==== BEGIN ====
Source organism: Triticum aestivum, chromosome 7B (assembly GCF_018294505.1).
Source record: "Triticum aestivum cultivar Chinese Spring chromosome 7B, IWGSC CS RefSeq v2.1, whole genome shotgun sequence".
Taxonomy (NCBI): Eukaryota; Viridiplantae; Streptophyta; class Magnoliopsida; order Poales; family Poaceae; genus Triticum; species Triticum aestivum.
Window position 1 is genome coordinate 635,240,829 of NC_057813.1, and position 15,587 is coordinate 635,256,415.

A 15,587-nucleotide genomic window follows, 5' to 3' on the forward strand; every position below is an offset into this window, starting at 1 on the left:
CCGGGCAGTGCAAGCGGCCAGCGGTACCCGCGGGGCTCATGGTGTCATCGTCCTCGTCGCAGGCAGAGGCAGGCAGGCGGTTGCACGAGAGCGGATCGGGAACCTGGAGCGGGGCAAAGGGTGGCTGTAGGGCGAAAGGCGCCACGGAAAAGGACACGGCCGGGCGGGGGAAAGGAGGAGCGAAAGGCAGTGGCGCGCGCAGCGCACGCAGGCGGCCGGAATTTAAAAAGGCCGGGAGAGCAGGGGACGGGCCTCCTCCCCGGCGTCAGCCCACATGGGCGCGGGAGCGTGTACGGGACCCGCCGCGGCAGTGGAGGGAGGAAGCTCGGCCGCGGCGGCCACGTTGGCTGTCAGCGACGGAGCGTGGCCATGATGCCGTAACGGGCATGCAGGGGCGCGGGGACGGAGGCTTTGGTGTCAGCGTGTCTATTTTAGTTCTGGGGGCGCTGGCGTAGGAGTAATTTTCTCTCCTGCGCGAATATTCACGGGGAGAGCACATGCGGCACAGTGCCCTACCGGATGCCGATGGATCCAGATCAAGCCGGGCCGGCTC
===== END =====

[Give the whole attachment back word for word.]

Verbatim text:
Source organism: Triticum aestivum, chromosome 7B (assembly GCF_018294505.1).
Source record: "Triticum aestivum cultivar Chinese Spring chromosome 7B, IWGSC CS RefSeq v2.1, whole genome shotgun sequence".
Taxonomy (NCBI): Eukaryota; Viridiplantae; Streptophyta; class Magnoliopsida; order Poales; family Poaceae; genus Triticum; species Triticum aestivum.
Window position 1 is genome coordinate 635,240,829 of NC_057813.1, and position 15,587 is coordinate 635,256,415.

A 15,587-nucleotide genomic window follows, 5' to 3' on the forward strand; every position below is an offset into this window, starting at 1 on the left:
CCGGGCAGTGCAAGCGGCCAGCGGTACCCGCGGGGCTCATGGTGTCATCGTCCTCGTCGCAGGCAGAGGCAGGCAGGCGGTTGCACGAGAGCGGATCGGGAACCTGGAGCGGGGCAAAGGGTGGCTGTAGGGCGAAAGGCGCCACGGAAAAGGACACGGCCGGGCGGGGGAAAGGAGGAGCGAAAGGCAGTGGCGCGCGCAGCGCACGCAGGCGGCCGGAATTTAAAAAGGCCGGGAGAGCAGGGGACGGGCCTCCTCCCCGGCGTCAGCCCACATGGGCGCGGGAGCGTGTACGGGACCCGCCGCGGCAGTGGAGGGAGGAAGCTCGGCCGCGGCGGCCACGTTGGCTGTCAGCGACGGAGCGTGGCCATGATGCCGTAACGGGCATGCAGGGGCGCGGGGACGGAGGCTTTGGTGTCAGCGTGTCTATTTTAGTTCTGGGGGCGCTGGCGTAGGAGTAATTTTCTCTCCTGCGCGAATATTCACGGGGAGAGCACATGCGGCACAGTGCCCTACCGGATGCCGATGGATCCAGATCAAGCCGGGCCGGCTC